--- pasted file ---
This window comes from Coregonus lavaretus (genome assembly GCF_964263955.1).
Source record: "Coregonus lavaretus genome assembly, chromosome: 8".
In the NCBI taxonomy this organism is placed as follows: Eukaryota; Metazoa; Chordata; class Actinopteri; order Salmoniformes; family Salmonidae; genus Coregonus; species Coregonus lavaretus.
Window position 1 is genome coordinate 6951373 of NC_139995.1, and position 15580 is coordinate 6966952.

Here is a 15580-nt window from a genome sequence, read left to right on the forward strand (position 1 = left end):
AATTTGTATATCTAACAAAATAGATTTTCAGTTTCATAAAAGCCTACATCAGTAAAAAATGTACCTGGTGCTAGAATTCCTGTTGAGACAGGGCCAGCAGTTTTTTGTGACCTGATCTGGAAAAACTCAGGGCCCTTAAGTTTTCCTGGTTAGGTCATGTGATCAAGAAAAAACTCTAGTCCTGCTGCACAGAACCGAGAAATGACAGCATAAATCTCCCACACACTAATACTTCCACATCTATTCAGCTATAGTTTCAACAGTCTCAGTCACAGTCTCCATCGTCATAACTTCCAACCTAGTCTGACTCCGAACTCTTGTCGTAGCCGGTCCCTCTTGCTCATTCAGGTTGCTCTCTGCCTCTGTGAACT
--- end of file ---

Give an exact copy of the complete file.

This window comes from Coregonus lavaretus (genome assembly GCF_964263955.1).
Source record: "Coregonus lavaretus genome assembly, chromosome: 8".
In the NCBI taxonomy this organism is placed as follows: Eukaryota; Metazoa; Chordata; class Actinopteri; order Salmoniformes; family Salmonidae; genus Coregonus; species Coregonus lavaretus.
Window position 1 is genome coordinate 6951373 of NC_139995.1, and position 15580 is coordinate 6966952.

Here is a 15580-nt window from a genome sequence, read left to right on the forward strand (position 1 = left end):
AATTTGTATATCTAACAAAATAGATTTTCAGTTTCATAAAAGCCTACATCAGTAAAAAATGTACCTGGTGCTAGAATTCCTGTTGAGACAGGGCCAGCAGTTTTTTGTGACCTGATCTGGAAAAACTCAGGGCCCTTAAGTTTTCCTGGTTAGGTCATGTGATCAAGAAAAAACTCTAGTCCTGCTGCACAGAACCGAGAAATGACAGCATAAATCTCCCACACACTAATACTTCCACATCTATTCAGCTATAGTTTCAACAGTCTCAGTCACAGTCTCCATCGTCATAACTTCCAACCTAGTCTGACTCCGAACTCTTGTCGTAGCCGGTCCCTCTTGCTCATTCAGGTTGCTCTCTGCCTCTGTGAACT